Computer viruses really resemble real ones. They can infect thousands of computers in a matter of minutes, which is why we call their outbreak an epidemic. It’s hard to imagine how we could live without antivirus software now, but once it was a reality. But which virus was the most dangerous? I’ve compiled a list of the 10 most dangerous viruses in history to remember how it all began. Let’s begin 😊
CIH Virus (1998)
This virus was created by a student from Taiwan, whose initials were CIH. It began spreading on April 26 – the day of the Chernobyl nuclear power plant accident, which is why many users simply call it “Chernobyl”. This virus is dangerous because it not only overwrites data on a computer’s hard drive, rendering it unusable, but it could even overwrite the host system’s BIOS – after that, the PC wouldn’t be able to boot. No one expected such cunning in 1998. CIH or Chernobyl infected almost half a million computers worldwide. Impressive, isn’t it?
Morris Worm🐛 (1998)
Morris Worm became famous worldwide and gained significant attention through the media. Its creator was the first person (!) convicted in the United States under the Computer Fraud and Abuse Act. Today, this might seem like a common occurrence, but in 1998, no one could expect imprisonment for “some” virtual fraud. November 1998 is remembered as the month when one virus paralyzed the entire Internet, causing $96 million in damages. Quite impressive for one of the first viruses. Due to a minor mistake in its “code,” it continued to install itself an unlimited number of times on one PC, completely disrupting computers worldwide.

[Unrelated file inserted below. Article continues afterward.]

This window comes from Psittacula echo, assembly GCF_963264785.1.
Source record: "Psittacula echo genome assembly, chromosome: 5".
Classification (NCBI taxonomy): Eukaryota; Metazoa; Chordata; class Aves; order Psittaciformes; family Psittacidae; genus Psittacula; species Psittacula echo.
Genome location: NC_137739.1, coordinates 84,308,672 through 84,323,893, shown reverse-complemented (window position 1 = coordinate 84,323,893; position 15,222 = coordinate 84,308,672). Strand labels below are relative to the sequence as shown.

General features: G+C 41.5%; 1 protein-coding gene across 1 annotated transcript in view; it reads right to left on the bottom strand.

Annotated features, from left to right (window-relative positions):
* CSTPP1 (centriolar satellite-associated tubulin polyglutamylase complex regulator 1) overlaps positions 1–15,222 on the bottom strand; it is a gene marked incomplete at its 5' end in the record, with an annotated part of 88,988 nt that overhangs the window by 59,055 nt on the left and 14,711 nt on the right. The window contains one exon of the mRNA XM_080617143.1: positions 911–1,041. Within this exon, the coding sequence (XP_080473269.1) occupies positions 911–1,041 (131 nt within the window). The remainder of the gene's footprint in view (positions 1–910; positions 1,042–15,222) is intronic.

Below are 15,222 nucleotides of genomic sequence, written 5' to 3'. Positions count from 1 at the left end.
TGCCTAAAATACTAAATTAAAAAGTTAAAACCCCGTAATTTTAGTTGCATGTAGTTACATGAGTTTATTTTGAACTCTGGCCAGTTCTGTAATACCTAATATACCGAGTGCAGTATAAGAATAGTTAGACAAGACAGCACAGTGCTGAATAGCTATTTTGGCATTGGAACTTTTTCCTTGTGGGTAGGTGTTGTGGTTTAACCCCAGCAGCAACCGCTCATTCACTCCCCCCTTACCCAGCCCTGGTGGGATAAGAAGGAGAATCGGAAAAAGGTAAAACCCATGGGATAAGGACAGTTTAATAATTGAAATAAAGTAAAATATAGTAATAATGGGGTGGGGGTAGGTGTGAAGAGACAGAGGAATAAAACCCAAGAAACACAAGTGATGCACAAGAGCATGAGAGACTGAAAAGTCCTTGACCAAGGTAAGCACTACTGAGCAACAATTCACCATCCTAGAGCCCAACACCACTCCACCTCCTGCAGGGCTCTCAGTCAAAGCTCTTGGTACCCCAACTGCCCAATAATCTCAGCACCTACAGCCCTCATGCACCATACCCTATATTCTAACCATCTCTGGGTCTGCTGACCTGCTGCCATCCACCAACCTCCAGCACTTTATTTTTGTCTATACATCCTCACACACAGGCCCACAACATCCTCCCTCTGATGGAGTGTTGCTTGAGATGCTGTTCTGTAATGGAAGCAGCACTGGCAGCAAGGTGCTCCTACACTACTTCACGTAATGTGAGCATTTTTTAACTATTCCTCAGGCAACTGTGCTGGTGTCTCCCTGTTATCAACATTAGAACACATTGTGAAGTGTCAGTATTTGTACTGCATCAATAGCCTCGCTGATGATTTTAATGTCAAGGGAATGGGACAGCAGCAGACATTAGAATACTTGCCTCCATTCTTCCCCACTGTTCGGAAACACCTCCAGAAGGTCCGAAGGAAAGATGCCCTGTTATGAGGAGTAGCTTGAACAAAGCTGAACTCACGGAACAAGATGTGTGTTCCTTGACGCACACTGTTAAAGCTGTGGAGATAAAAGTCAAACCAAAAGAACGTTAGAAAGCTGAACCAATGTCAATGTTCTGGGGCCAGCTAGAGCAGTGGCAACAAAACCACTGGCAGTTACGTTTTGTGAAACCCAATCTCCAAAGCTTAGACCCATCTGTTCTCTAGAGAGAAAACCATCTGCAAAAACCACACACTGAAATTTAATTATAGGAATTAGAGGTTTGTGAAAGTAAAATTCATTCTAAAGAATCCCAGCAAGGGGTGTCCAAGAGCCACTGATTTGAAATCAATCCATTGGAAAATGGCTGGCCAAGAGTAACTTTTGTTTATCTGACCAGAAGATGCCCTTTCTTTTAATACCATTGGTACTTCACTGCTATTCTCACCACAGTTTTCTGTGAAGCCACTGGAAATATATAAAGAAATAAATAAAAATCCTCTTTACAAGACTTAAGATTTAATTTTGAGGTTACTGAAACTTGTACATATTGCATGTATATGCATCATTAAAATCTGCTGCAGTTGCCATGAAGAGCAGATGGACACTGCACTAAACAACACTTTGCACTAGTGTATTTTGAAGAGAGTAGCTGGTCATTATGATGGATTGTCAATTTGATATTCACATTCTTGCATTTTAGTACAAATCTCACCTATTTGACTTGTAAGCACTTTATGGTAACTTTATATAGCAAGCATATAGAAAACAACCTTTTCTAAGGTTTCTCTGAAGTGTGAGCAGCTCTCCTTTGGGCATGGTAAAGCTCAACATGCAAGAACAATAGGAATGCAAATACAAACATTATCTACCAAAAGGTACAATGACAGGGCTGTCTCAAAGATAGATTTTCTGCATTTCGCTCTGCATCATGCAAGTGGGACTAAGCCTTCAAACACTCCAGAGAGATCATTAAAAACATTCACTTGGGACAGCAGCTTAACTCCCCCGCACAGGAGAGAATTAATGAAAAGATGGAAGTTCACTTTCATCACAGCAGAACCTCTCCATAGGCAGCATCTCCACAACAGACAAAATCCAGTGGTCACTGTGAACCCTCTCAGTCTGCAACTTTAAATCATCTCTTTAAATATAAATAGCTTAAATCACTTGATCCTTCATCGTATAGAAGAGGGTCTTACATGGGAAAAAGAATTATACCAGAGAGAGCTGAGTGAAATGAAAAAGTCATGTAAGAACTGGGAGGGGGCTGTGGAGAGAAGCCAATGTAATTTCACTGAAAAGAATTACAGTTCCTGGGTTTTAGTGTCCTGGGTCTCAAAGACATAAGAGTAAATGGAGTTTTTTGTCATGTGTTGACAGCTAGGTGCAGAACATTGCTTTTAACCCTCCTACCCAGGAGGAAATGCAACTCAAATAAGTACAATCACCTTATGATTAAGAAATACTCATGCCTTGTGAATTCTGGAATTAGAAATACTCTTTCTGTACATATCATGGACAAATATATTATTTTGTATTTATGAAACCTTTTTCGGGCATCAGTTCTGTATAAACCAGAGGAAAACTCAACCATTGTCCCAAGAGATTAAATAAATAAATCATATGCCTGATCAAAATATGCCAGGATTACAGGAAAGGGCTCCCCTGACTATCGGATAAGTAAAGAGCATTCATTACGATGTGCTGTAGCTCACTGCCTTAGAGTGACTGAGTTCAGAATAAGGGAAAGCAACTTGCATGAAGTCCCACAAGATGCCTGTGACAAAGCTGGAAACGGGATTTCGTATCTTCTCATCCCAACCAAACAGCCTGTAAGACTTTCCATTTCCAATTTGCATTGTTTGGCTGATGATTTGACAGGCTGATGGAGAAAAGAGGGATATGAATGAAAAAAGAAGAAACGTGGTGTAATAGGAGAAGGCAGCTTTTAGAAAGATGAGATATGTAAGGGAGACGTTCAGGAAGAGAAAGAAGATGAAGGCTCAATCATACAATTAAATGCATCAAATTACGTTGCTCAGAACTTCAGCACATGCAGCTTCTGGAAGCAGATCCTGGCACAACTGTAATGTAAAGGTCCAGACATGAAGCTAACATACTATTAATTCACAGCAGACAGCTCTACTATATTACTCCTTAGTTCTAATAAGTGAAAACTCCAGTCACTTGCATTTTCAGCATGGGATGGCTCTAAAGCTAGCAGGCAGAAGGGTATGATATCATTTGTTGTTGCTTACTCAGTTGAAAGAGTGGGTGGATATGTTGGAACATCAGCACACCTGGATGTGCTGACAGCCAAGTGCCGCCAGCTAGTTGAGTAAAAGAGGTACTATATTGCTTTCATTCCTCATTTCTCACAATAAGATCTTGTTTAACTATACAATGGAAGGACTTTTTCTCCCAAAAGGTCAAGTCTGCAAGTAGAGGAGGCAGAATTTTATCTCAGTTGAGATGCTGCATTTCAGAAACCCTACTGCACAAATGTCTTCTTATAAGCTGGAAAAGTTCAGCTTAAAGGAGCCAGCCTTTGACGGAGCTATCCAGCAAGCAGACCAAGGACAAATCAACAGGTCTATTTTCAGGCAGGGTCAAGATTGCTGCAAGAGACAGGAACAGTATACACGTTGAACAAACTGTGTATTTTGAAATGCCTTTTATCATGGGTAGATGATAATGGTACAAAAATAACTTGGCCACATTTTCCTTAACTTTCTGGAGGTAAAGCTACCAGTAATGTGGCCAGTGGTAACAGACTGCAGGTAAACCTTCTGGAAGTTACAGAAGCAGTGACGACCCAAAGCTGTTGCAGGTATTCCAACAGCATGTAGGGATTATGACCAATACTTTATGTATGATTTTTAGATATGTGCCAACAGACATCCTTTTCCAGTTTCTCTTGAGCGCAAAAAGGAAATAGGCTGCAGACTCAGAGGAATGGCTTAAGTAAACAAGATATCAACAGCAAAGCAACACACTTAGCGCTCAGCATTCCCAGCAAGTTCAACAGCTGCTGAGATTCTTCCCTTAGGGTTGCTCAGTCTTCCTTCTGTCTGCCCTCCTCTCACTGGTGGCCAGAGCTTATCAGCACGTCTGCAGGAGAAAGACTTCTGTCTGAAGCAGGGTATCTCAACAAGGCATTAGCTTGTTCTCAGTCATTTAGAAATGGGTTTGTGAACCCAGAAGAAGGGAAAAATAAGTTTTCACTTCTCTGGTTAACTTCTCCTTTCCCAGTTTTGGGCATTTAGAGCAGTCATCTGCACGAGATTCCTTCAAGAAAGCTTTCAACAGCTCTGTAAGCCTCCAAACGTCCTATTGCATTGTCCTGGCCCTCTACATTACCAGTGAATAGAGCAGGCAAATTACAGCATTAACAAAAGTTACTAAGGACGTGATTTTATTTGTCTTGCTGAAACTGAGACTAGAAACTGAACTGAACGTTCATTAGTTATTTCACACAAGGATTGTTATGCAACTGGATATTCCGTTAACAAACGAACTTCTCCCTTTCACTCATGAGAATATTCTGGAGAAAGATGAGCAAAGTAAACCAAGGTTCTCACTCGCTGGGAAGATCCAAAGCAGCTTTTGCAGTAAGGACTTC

Melissa Virus (1999)
This virus is memorable for spreading through email. On Friday, March 26, 1999, people around the world received an email with only one offer: “Here is that document you asked for… don’t show it to anyone. 😉” with an attached Word document. Nowadays, we all understand that it’s a virus, but in 1999, it was something new. Moreover, on the final day before the weekend, a tired mind couldn’t immediately recognize the threat. Those who opened the .doc file (and there were thousands who did) allowed the virus to infect their system and send this email to all the contacts in their account, using their name. Worst of all, this virus modified all the Word documents in the system with quotes from “The Simpsons” TV show. The author of this virus was caught and sentenced to 20 months in prison.
Iloveyou Virus 💖 (2000)
The most romantic virus in our list – the ILOVEYOU virus. Perhaps because of its cute name or its cunning strategy, it infected 45 million users within just two days! How does this virus work? A user receives an email with a file named “LOVE-LETTER-FOR-YOU” with a .vbs (Visual Basic) extension. When it enters the system, it changes all your files, images, music, and then spreads itself to all your contacts through the same email. The damage from this virus was enormous – not the kind of love letter we expect to receive. The creator of the virus was found, but their identity was not disclosed. At the time, the Philippines had no laws against cybercriminals. Lucky, one might say 😊.